Professor Black provides this observation about #OWS – “If you look [at the Occupy protests], not just nationwide, but worldwide, you will see some pretty consistent themes developing,” Black says. “Those themes include: we have to deal with the systemically dangerous institutions, the 20 biggest banks that the administration is saying are ticking time bombs, that as soon as one of them fails, we go back into a global crisis. We should fix that. There’s no reason to have institutions that large. That’s a theme. That accountability is a theme, that we should put these felons in prison… That we should get jobs now, and that we should deal with the foreclosure crisis. So those are four very common themes that you can see in virtually any of these protest sites… I think, over time, you won’t necessarily have some grand written agenda, but you’ll have, as I say, increasing consensus. And it’s a very broad consensus.”
Rolling Stone – “Why isn’t Wall Street in Jail?”
by Matt Taibbi
Over drinks at a bar on a dreary, snowy night in Washington this past month, a former Senate investigator laughed as he polished off his beer.
“Everything’s fucked up, and nobody goes to jail,” he said. “That’s your whole story right there. Hell, you don’t even have to write the rest of it. Just write that.”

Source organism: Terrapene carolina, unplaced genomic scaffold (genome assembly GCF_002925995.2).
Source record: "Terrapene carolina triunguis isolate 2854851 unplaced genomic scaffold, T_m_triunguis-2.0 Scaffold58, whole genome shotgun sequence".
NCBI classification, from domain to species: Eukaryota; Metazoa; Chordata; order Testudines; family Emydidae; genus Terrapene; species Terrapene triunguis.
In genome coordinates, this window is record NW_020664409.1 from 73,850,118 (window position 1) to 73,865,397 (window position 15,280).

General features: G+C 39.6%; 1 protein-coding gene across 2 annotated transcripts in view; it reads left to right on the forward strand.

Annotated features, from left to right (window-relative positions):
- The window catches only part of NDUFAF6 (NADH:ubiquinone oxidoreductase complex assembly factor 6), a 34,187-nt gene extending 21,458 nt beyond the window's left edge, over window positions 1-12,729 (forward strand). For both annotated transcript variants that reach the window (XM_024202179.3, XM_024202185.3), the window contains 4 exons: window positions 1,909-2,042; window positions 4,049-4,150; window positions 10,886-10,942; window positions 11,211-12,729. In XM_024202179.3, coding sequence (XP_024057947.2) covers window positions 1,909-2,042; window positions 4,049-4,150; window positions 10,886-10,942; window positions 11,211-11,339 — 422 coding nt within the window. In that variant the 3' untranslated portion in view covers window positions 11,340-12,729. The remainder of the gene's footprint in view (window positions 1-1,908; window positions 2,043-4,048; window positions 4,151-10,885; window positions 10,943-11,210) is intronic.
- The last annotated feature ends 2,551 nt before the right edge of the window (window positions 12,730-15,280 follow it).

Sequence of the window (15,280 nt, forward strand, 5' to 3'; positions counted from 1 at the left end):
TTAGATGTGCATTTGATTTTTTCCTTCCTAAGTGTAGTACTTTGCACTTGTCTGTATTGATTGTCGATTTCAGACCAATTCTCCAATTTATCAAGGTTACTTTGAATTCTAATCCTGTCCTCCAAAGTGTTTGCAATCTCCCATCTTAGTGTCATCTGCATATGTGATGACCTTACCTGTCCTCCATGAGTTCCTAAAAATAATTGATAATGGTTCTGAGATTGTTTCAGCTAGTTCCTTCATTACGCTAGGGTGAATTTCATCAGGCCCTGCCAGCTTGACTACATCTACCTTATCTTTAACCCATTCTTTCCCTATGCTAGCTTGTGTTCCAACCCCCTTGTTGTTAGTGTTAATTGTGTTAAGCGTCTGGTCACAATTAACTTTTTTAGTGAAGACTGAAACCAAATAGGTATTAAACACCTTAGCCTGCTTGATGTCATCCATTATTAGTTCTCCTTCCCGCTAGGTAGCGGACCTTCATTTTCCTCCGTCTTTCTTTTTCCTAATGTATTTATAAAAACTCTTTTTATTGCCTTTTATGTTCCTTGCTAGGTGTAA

I put down my notebook. “Just that?”
“That’s right,” he said, signaling to the waitress for the check. “Everything’s fucked up, and nobody goes to jail. You can end the piece right there.”
Nobody goes to jail. This is the mantra of the financial-crisis era, one that saw virtually every major bank and financial company on Wall Street embroiled in obscene criminal scandals that impoverished millions and collectively destroyed hundreds of billions, in fact, trillions of dollars of the world’s wealth — and nobody went to jail. Nobody, that is, except Bernie Madoff, a flamboyant and pathological celebrity con artist, whose victims happened to be other rich and famous people.
This article appears in the March 3, 2011 issue of Rolling Stone. The issue is available now on newsstands and will appear in the online archive February 18.
Read the full story HERE